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What is your blood type?

If you know, what are the blood types of your immediate family members? I am B positive. My SO is B positive, so our LO is B positive also. My older son is AB positive, which is quite rare. O positive is supposed to be the most common and AB negative is the rarest. Let's see if that's true here on Cafemom.

Answer Question

Asked by DeTora_Family at 10:49 PM on Jun. 9, 2009 in Health

Level 7 (202 Credits)
Answers (10)
  • O+

    It is also the most widely used in blood transfusions because it is the universal blood type.

    Answer by Nathskitten at 10:51 PM on Jun. 9, 2009

  • I am b neg and my mom is o neg my dad is b pos... thats all i know

    Answer by ggiovanni at 10:51 PM on Jun. 9, 2009

  • i'm A-. I'm not sure what my SO is but our son is A- as well

    Answer by r_elizabeth2290 at 10:57 PM on Jun. 9, 2009

  • I'm A+ and my SO is O+, i have no clue what our childrens is.

    Answer by jnsdrf at 11:18 PM on Jun. 9, 2009

  • I'm not sure about my sisters, but my dad is O-, mom was AB+, I'm A+, so was my ex...both of my now DH is also A+...and so are his two boys.

    Answer by daisy521 at 12:10 AM on Jun. 10, 2009

  • O+, no idea what my son is though. I should find out because he will be having oral surgery and you just never know.

    Answer by tyfry7496 at 12:18 AM on Jun. 10, 2009

  • Nath you are wrong sorry. O- is the universal donor and also the second least common type. Someone who is negative CANNOT receive positive blood. That is why pregnant women who are negative need the Rhogam shot if DH is positive.

    There are two alleles, A and B, and one cannot accept the other except in the rare cases where they have both AB blood types, and O has no alleles with it and cannot accept either A or B and that is why O- is the universal donor. A positive person CAN accept a negative blood and may well have a recessive negative gene themselves.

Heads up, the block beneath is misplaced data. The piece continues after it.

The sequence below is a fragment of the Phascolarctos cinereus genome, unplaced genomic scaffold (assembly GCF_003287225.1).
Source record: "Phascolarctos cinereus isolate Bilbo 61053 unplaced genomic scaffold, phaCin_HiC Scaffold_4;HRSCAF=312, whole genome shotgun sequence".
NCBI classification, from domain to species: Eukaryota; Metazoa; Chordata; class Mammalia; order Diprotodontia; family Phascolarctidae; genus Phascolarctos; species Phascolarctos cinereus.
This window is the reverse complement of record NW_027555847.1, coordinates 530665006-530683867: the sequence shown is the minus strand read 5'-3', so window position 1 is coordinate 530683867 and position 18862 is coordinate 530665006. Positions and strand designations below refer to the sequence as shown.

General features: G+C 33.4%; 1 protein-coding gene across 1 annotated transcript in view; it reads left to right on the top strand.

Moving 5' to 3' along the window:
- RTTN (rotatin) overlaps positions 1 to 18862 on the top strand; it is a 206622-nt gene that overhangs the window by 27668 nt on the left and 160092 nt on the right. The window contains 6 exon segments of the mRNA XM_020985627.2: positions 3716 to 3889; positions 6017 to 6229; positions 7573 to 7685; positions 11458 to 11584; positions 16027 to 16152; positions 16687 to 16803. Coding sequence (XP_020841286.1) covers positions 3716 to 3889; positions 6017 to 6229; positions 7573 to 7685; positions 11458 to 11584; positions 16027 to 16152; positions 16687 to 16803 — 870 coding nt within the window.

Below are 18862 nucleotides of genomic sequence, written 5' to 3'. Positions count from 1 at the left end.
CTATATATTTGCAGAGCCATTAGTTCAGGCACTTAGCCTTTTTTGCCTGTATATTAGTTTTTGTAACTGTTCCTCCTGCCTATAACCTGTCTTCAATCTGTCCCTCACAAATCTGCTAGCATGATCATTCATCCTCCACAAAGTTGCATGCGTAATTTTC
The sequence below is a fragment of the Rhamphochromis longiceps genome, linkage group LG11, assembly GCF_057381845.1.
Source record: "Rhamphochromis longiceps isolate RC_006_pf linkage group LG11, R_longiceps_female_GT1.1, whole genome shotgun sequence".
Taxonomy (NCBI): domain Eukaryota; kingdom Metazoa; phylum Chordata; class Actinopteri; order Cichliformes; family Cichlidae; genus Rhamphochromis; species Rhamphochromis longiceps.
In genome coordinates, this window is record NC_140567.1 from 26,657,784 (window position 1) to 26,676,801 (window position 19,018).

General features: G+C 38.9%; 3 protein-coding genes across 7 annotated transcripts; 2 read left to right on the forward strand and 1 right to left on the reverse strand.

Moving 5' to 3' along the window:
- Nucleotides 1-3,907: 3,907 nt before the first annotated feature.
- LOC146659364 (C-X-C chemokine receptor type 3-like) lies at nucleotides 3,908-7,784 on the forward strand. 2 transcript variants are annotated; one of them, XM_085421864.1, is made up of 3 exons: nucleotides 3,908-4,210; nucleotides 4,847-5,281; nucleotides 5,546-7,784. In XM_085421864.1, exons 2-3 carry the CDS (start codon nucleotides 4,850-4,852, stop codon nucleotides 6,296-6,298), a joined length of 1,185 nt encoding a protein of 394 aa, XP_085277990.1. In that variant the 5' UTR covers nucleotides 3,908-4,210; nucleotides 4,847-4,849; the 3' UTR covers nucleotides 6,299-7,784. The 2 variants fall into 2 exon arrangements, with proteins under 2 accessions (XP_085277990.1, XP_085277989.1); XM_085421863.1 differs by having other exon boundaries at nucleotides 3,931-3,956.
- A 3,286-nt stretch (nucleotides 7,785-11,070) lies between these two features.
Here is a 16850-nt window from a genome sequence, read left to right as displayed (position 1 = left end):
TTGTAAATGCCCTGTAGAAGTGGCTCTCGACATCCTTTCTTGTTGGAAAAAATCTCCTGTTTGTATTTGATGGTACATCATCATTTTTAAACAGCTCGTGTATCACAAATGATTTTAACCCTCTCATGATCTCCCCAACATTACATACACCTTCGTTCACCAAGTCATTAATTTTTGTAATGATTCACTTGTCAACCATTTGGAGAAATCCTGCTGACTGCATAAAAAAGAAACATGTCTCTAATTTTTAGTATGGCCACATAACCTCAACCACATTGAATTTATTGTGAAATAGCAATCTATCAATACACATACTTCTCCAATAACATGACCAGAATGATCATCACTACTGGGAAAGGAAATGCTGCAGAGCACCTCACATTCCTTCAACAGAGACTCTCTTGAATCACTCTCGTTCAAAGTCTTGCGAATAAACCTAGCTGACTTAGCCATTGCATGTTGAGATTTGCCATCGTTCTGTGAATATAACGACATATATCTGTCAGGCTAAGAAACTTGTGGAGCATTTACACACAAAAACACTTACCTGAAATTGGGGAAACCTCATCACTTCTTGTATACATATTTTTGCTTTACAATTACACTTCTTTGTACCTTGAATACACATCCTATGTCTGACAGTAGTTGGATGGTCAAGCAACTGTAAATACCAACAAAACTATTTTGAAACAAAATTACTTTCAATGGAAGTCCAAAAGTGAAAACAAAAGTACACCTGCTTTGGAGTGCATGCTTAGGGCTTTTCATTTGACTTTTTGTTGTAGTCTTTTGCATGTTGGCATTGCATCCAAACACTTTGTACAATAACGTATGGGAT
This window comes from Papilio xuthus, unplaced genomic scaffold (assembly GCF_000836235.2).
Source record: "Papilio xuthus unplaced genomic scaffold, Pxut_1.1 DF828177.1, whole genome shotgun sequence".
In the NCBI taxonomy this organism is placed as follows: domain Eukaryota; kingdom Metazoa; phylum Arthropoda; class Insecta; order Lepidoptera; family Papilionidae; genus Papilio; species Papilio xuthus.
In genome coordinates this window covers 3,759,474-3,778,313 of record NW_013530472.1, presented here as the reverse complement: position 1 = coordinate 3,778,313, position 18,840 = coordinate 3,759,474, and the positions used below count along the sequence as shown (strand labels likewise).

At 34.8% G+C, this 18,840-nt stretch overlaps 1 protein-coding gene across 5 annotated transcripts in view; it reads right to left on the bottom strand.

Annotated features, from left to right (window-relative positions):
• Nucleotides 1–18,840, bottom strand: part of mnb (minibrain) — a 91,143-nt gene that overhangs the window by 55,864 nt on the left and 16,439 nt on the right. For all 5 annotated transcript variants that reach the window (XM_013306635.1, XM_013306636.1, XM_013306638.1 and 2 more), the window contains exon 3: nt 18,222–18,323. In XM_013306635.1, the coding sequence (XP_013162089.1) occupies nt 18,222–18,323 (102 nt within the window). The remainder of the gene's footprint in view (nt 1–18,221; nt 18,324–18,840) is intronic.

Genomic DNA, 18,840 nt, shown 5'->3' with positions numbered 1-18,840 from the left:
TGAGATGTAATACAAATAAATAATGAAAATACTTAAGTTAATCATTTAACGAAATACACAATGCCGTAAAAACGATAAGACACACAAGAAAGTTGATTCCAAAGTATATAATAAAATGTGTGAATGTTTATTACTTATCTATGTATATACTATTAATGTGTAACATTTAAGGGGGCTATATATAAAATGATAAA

In our house everyone is O-, DH, me, and both kids. My father is O+ and mother is A-, DH's father is B+ and mother is O-.

    If you really want to see this statistically you should put it in the polls section.

    Answer by aeneva at 7:19 AM on Jun. 10, 2009

  • At one time, type O negative blood was considered the universal blood donor type. This implied that anyone — regardless of blood type — could receive type O negative blood without risking a transfusion reaction. However, even type O negative blood may have antibodies that cause serious reactions during a transfusion. Ideally, blood transfusions are done with donated blood that's an exact match for type and Rh factor. Even then, small samples of the recipient's and donor's blood are mixed to check compatibility in a process known as crossmatching. In an emergency, however, type O negative red blood cells may be given to anyone — especially if the situation is life-threatening or the matching blood type is in short supply.


    Answer by aeneva at 7:22 AM on Jun. 10, 2009

  • I'm A+ & so are my oldest & yougest. My middle child is B- like her father which sux. Their fathers signed off on them so would have prob's getting right blood for her. No-one else in entire family has B-. But O- is most widely used & almost everyone in extended family is O-. Have 2 sisters/2brothers & half of them have A+ like me & dad, other half have O- like our mom.

    Answer by 3Dani75 at 7:39 AM on Jun. 10, 2009

  • I am O- (and yep, I get the lovely RhoGAM shots). Universal donor, but so screwed if I need a transfusion as they've usually already used all MY type up! My mom and sister happen to be O- as well, though.
    My husband and son are both O+.

    Answer by RanaAurora at 2:18 AM on Jun. 13, 2009

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